• Protect, preserve, monitor and manage  the park’s natural resources and assets ;
  • Patrol the forest areas and keep abreast of crime trends in the area;
  • Investigate and collect evidence relating to forestry crime;
  • Plan, implement and manage field operations with a view to enhancing protecting of protected species;
  • Arrest perpetrators of forestry crime;
  • Develop co-operative relationships with local people to promote understanding of the long-term risks of environmental crime;
  • Respond to emergency situations;
  • Raise awareness about the dangers of environmental crime through the delivery of guided tours, demonstrations and talks to the general public.

Patrolling Indonesia’s waterways

The Indonesian Maritime Police (IMP) also shares some responsibility for environmental issues.  Its mandate is to patrol high traffic coastal areas and prevent the circulation of suspicious vessels – many of which could be transporting illegally acquired Indonesian timber or protected species to the rest of the world.

IMP patrols territorial seawaters surrounding more than 17,000 islands and a coastline of 80,000 km (the equivalent of twice the circumference of the globe). To overcome the geographic difficulties such a large expanse of water can impose, sophisticated communications systems are in place to ensure that the expanse of waterway does not get in the way of swift exchange of critical intelligence and data.

Working in high-speed shore patrol vessels to keep a close eye on strategic waterways, operational units are fully trained in investigation and operational procedures, with environmental crime high up on the global IMP training syllabus. 

Valuable operational intelligence is obtained  through partnerships with other national police agencies, including the INTERPOL National Central Bureau of Jakarta, the IMP’s vital link with law enforcement partners operating beyond Indonesian borders.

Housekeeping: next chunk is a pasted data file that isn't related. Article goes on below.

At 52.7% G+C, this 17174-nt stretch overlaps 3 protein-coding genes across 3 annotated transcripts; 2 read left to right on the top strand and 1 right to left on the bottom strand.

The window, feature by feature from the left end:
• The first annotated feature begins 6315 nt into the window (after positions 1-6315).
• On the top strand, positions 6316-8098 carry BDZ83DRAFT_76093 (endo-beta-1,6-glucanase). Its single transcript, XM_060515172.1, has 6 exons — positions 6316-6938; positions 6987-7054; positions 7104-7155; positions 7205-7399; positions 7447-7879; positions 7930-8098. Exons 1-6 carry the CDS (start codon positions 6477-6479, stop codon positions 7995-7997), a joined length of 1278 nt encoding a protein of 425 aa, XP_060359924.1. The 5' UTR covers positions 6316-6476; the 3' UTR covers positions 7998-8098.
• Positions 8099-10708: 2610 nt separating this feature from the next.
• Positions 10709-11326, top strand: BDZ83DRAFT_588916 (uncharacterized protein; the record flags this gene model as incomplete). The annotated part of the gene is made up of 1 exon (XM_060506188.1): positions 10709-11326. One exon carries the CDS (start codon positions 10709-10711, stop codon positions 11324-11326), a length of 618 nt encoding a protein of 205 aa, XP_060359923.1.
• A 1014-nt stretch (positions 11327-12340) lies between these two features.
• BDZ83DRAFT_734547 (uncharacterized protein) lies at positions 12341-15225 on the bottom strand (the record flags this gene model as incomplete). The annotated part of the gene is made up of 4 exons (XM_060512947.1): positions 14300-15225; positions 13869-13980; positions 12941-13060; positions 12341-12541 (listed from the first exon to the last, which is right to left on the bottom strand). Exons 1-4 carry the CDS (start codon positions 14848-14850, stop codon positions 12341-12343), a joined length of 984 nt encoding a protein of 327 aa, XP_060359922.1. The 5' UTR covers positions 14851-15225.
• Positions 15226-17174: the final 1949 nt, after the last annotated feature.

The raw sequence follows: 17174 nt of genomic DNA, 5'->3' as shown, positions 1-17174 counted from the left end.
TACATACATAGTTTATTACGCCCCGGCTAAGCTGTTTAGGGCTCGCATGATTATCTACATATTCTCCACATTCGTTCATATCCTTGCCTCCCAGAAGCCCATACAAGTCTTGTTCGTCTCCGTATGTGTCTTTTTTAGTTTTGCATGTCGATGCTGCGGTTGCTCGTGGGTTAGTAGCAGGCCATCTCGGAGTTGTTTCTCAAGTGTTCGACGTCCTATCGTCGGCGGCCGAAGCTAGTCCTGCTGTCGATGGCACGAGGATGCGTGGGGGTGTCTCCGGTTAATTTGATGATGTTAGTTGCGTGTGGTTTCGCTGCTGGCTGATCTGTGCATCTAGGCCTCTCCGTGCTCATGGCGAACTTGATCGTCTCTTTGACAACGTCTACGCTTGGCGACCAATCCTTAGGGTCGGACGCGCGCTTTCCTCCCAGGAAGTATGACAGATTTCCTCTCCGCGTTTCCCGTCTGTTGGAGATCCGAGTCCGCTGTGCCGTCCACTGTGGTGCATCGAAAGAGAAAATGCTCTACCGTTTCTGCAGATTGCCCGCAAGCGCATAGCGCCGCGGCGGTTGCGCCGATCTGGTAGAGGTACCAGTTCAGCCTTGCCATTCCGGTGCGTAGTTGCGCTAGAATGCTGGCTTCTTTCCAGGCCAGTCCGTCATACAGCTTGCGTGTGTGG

Criminal investigation

The Indonesian National Police also shares some responsibility for enforcing environmental law as part of its mandate to preserve national security and public order.  Its Criminal Investigation Division (CID) is one of the national units with the remit to undertake nationwide investigations into environmental crime and the transnational criminal networks behind it.

INTERPOL Jakarta provides the CID with the international police platform it needs to seek police support from law enforcement colleagues worldwide.  Investigations requiring intelligence from beyond Indonesia’s borders are facilitated through INTERPOL Jakarta’s use of INTERPOL’s secure global police communications system (I-24/7) and access to INTERPOL’s police databases.

INTERPOL Jakarta provides CID with access to databases which can potentially enable field investigators to identify suspected members of organized illegal logging gangs, suspected brokers in destination countries and suspected traffickers of endangered species or timber.  The I-24/7 network gives the CID access to potential leads on legitimate cargo thought to be concealing endangered species or unauthorized timber, and similar investigative intelligence.